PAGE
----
Einstein’s Nobel Prize: A Glimpse Behind Closed Doors – The Archival Evidence

Einstein’s Nobel Prize: A Glimpse Behind Closed Doors – The Archival Evidence

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Elzinga, Aant, 2006, xii + 228pp., illus., cloth bound and jacketed

How and why, after many years of waiting, did Albert Einstein finally receive the Nobel Prize in Physics for 1921, awarded the following year?

On the basis of a penetrating study of documents in the Nobel archive at the Royal Swedish Academy of Sciences in Stockholm, the author reviews the sixty nominations Einstein received from 1910 to 1922. He analyzes the arguments against relativity theory and the Committee’s skepticism . . .


“ . . . In tandem with the revival of quantum scepticism in physics, his [Elzinga’s] book helps us recover Einstein’s story from the tendentious interpretation of it that has gone unchallenged far too long.” —BJHS

“ . . . The great value of Einstein’s Nobel Prize is its detailed analysis of relevant documents showing how the academy managed to give Einstein the prize despite his work on relativity . . .” —Isis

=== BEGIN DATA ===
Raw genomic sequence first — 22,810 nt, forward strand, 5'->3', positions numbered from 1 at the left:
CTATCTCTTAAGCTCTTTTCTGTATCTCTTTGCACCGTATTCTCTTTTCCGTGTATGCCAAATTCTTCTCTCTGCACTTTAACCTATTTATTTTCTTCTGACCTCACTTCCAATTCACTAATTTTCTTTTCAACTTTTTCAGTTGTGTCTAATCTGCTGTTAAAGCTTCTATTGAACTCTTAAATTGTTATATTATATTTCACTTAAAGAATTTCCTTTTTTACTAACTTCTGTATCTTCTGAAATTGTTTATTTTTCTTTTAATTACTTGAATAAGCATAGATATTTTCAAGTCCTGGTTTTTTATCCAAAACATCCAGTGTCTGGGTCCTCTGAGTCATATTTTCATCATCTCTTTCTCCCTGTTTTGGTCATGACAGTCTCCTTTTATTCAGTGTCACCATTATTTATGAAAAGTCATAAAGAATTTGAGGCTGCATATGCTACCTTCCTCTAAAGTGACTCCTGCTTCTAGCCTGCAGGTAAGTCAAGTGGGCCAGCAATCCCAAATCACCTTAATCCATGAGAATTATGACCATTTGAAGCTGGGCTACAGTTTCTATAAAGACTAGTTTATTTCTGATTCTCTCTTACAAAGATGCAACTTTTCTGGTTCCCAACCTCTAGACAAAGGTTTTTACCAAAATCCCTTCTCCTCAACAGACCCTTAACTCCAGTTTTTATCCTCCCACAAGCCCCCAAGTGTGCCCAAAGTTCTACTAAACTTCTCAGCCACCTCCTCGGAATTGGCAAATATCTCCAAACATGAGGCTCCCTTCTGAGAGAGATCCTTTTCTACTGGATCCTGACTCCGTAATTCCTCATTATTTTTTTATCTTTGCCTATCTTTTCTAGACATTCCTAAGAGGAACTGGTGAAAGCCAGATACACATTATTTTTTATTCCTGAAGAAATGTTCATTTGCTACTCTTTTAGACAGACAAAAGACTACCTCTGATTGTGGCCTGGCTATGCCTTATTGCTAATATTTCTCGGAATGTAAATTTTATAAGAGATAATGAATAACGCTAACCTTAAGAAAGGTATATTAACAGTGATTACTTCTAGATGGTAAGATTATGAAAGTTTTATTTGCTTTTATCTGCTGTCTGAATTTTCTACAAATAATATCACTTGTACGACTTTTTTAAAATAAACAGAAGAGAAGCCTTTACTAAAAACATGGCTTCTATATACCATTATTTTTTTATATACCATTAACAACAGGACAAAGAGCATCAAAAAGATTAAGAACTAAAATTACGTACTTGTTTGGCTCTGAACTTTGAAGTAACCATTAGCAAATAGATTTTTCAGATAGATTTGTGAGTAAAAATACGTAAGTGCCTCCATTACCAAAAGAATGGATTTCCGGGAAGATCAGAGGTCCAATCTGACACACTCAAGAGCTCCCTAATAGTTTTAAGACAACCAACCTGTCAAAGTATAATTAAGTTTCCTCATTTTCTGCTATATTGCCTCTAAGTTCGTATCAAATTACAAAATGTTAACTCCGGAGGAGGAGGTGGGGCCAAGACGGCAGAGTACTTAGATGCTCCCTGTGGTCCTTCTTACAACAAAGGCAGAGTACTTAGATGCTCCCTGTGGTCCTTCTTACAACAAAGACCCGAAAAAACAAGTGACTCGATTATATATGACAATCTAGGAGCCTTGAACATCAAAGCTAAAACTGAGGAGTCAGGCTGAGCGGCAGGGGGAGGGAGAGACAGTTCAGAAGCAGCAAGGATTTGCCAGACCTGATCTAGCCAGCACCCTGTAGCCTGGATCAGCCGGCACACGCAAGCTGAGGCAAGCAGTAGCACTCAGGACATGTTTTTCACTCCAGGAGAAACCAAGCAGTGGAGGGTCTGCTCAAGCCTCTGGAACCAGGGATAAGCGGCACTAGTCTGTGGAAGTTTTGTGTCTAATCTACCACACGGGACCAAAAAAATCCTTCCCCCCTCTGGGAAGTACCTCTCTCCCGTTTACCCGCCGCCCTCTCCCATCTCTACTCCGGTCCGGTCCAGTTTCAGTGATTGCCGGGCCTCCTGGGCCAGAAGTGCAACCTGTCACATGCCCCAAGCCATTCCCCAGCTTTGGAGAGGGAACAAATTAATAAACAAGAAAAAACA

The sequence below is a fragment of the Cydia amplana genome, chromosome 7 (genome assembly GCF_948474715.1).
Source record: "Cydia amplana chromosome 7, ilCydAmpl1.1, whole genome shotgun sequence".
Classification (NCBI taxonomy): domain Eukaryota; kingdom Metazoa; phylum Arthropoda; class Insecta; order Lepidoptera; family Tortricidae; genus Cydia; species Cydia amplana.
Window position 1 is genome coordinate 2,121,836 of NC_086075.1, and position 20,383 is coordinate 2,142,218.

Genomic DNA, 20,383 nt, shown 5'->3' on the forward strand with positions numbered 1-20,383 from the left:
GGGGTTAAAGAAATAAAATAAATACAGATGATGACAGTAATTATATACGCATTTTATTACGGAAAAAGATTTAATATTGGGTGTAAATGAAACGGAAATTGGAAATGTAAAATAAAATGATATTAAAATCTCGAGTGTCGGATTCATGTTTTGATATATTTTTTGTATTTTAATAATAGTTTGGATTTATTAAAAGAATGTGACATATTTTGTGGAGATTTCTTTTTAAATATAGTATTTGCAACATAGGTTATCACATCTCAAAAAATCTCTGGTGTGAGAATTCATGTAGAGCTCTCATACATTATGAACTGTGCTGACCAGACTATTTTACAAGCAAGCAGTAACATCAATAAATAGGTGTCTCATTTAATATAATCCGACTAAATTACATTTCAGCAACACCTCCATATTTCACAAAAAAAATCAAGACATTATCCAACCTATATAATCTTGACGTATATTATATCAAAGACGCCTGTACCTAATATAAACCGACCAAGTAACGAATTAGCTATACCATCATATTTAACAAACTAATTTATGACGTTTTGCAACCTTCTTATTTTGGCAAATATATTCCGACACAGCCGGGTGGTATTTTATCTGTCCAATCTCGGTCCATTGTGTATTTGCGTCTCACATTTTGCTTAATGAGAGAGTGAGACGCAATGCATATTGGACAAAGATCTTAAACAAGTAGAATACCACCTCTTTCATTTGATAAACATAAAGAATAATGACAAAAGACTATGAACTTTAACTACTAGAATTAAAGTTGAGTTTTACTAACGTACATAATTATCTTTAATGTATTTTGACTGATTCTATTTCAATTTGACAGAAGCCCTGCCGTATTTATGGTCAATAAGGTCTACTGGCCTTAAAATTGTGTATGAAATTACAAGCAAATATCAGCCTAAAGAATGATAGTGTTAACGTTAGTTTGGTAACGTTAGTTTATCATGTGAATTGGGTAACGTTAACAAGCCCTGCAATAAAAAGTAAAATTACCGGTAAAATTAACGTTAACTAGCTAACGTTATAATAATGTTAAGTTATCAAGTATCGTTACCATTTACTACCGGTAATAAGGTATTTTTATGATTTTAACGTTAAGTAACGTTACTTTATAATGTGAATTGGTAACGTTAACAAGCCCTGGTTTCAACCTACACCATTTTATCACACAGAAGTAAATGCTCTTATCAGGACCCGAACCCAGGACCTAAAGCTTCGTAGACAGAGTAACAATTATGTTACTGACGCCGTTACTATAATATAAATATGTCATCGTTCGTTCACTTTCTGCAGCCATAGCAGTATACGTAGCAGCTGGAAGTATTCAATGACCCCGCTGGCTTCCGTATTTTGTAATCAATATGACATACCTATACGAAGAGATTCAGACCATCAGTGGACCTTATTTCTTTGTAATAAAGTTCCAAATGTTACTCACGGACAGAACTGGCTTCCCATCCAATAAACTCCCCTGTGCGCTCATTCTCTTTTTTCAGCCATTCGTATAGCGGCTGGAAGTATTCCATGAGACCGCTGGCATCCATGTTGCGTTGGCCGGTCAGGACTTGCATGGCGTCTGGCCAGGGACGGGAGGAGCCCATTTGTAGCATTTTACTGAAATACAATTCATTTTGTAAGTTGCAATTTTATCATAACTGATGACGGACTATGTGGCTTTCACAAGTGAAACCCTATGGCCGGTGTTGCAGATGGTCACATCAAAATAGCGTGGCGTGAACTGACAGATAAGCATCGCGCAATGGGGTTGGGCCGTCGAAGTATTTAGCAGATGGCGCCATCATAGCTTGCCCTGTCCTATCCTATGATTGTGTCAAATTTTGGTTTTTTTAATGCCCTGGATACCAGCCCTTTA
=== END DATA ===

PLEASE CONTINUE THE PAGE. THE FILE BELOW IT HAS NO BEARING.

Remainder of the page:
“ . . . one of his accomplishments with the book under review is that it brings attention to historical works published in Swedish and thus inaccessible to many people. His translation feat is thus of great importance in both directions when it comes to Einstein and the Nobel Prize. But most importantly, he adds his own research and insights and makes his own careful explanation of how Einstein got the Nobel Prize—and how the Nobel got Einstein for that matter. Anyone interested in Einstein or the Nobel institution should read this book.” —Nuncius

“ . . . The author guides the reader through the deliberations of the Physics Committee over the period 1910 to Oseen’s intervention in 1922 . . . ” —HSPS, vol. 37, no. 2

“ . . . The book is pedagogical, elegantly written, and so exciting that it is hard to lay down before the last page has been turned. The history of science interested public in the broadest sense should have no problems in reading this book—which I hope they will.” —Centaurus